The problem with problems
A quick thought about the disconnect between how we prepare kids for work and how work actually operates:
In school, problems almost always are clearly defined, confined to a single discipline, and have one right answer.
But in the workplace, they’re practically the opposite. Problems are usually poorly defined, multi-disciplinary, and have several possible answers, none of them perfect.
Are timed, standardized tests the way to ready youngsters for real-world problem-solving?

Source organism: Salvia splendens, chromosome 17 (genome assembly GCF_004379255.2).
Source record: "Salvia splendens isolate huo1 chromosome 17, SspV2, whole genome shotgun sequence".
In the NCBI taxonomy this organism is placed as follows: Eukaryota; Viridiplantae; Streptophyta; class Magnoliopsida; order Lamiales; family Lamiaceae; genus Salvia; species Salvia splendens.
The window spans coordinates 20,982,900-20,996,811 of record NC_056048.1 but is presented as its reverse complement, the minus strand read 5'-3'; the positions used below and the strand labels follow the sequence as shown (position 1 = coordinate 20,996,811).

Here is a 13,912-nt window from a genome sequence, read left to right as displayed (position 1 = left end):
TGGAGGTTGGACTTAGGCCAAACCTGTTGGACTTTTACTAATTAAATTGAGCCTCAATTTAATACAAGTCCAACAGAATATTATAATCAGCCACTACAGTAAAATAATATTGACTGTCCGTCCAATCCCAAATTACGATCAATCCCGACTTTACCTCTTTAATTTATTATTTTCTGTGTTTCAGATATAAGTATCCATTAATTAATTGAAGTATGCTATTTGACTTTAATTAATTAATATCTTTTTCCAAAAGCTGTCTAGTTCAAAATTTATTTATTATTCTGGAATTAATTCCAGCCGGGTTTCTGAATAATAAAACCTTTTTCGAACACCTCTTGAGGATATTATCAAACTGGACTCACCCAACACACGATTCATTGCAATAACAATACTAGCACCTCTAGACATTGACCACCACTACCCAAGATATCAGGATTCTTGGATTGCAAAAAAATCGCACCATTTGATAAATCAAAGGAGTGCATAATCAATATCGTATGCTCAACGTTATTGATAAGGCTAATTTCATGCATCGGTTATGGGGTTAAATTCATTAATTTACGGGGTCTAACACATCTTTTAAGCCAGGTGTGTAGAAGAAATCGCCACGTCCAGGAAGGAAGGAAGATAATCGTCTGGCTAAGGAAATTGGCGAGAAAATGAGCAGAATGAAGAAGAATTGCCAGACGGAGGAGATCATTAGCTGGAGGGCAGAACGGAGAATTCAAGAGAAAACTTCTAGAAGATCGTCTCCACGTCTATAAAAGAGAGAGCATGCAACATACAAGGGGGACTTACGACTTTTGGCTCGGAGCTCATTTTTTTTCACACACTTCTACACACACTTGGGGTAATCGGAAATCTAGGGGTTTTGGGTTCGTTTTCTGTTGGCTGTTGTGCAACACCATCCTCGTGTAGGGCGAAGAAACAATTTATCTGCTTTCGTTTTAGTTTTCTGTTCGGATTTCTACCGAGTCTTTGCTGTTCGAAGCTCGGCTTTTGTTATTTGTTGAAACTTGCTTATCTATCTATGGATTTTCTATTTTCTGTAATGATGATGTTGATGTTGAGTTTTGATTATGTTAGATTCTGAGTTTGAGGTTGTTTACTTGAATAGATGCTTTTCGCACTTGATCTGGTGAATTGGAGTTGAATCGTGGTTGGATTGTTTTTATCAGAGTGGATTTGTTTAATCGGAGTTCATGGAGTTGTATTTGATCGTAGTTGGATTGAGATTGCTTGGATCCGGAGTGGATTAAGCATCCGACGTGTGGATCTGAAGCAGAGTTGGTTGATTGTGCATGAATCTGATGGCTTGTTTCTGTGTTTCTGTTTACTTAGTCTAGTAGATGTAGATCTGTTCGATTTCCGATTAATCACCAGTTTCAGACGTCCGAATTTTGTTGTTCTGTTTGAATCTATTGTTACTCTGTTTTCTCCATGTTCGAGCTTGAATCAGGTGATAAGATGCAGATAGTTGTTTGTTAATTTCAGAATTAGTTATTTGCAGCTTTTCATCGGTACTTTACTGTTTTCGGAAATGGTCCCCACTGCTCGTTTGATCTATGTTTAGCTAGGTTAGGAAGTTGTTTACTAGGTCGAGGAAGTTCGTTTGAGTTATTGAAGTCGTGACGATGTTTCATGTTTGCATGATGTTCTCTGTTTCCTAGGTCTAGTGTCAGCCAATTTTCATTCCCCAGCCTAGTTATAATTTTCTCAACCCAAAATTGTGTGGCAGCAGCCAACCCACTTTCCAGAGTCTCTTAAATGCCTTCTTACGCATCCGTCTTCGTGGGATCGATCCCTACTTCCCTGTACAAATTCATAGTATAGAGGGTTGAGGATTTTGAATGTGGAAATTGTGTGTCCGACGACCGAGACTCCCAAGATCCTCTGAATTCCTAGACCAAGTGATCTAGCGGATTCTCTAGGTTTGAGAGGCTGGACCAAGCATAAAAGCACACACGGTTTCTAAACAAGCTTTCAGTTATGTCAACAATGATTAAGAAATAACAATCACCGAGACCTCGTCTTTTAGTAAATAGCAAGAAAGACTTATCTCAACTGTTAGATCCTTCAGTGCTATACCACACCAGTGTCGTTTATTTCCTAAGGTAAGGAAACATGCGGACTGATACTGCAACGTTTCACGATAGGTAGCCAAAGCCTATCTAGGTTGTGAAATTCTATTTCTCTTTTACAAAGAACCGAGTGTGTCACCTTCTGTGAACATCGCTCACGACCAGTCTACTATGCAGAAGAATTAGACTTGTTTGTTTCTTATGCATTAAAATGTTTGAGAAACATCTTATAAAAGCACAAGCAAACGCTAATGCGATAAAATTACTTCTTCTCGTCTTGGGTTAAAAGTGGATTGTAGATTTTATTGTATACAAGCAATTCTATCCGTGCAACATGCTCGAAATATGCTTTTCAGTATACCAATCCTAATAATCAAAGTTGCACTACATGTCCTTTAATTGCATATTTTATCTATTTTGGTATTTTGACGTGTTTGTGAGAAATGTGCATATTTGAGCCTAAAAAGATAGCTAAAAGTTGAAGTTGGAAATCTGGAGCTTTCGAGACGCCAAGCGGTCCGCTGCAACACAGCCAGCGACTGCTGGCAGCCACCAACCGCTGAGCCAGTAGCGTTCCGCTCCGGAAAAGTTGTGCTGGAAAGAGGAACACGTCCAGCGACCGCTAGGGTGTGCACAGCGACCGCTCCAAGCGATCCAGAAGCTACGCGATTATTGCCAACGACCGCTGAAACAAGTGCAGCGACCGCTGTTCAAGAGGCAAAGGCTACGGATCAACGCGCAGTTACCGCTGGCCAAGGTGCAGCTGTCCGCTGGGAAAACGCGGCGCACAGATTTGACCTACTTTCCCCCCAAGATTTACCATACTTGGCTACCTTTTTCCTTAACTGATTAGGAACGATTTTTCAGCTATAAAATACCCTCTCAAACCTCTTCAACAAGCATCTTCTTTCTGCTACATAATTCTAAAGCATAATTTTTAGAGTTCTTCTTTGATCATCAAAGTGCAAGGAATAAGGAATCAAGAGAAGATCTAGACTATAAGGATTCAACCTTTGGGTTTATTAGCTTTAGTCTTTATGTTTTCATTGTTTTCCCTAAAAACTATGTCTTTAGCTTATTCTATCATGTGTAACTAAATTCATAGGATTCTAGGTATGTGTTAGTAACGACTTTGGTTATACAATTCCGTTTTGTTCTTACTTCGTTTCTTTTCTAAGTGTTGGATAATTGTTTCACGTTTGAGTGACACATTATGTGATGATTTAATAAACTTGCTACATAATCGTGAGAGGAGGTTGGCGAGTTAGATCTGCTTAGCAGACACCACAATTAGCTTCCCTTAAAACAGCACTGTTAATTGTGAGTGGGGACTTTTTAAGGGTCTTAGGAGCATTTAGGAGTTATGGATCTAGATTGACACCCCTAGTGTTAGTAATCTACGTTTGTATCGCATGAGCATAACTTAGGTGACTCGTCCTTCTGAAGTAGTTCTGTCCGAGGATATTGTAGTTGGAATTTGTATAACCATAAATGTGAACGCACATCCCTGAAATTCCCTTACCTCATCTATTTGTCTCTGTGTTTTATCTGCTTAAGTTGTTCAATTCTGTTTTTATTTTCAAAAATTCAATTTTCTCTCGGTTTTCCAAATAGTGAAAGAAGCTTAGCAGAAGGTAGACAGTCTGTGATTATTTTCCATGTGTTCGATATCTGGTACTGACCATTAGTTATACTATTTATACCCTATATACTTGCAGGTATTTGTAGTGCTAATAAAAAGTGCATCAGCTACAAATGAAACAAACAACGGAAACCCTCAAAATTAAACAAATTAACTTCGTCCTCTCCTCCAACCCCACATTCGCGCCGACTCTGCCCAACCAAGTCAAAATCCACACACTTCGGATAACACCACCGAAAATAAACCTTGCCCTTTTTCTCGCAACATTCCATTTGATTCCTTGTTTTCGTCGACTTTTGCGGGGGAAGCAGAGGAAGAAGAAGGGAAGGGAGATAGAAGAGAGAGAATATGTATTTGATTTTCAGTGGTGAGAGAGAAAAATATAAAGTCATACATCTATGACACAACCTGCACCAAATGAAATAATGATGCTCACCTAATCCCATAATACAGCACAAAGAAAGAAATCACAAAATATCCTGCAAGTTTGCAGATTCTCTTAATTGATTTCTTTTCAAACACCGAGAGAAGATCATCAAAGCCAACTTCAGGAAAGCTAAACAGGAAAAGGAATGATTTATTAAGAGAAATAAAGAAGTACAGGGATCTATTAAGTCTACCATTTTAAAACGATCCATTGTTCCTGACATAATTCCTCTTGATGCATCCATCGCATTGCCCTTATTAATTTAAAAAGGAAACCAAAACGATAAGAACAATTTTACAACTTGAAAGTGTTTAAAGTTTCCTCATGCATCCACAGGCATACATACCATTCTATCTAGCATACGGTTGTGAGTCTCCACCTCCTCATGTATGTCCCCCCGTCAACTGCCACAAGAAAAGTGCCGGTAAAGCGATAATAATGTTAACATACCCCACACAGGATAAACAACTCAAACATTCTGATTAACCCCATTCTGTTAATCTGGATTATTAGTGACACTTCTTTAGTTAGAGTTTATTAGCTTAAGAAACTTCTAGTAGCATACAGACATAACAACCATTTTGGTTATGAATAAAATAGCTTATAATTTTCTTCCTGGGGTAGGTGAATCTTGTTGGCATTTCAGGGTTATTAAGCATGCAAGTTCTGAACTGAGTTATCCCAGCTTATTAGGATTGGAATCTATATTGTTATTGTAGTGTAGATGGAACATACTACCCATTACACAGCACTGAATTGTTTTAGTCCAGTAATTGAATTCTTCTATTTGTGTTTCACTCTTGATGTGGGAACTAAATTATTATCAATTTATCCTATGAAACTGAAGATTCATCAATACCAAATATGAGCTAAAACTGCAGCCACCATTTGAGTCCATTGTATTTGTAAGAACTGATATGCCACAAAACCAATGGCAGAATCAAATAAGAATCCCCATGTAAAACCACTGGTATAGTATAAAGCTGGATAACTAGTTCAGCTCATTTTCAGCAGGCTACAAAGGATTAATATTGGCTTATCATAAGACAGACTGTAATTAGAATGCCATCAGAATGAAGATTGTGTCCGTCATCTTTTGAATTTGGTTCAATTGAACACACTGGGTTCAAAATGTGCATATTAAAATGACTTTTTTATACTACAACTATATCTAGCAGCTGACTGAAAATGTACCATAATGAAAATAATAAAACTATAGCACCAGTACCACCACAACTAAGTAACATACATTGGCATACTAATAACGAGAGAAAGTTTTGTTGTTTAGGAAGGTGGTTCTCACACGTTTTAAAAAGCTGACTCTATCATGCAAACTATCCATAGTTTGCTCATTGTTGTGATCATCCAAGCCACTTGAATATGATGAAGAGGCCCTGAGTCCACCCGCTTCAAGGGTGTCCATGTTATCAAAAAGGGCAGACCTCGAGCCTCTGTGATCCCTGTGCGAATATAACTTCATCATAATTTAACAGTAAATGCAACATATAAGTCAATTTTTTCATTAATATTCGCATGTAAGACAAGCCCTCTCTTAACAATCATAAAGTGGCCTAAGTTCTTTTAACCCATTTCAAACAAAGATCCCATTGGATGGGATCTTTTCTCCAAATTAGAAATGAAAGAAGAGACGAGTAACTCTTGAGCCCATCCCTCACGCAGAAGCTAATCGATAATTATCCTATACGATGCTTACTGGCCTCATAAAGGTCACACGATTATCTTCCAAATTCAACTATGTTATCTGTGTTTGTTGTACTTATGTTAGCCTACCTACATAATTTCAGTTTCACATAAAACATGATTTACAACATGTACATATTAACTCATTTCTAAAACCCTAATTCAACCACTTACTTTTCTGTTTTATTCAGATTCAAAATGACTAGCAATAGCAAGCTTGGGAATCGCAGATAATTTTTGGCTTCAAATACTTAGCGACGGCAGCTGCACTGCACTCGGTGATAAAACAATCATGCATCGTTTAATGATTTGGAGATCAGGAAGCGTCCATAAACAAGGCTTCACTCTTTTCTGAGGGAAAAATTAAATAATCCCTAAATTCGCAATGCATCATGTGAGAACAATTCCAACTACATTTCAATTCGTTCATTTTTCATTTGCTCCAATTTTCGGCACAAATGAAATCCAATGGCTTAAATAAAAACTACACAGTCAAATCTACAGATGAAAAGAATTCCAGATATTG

Business leaders seem to think otherwise. Look at the chart below, drawn from research done by the AASA and Americans for the Arts, about how employers and school superintendents (who might have the hardest jobs in America –Ed.) define “creativity.” There’s a fair bit of alignment — but employers seem more concerned with how employees can frame problems and whether they’re comfortable with the absence of a “right” answer.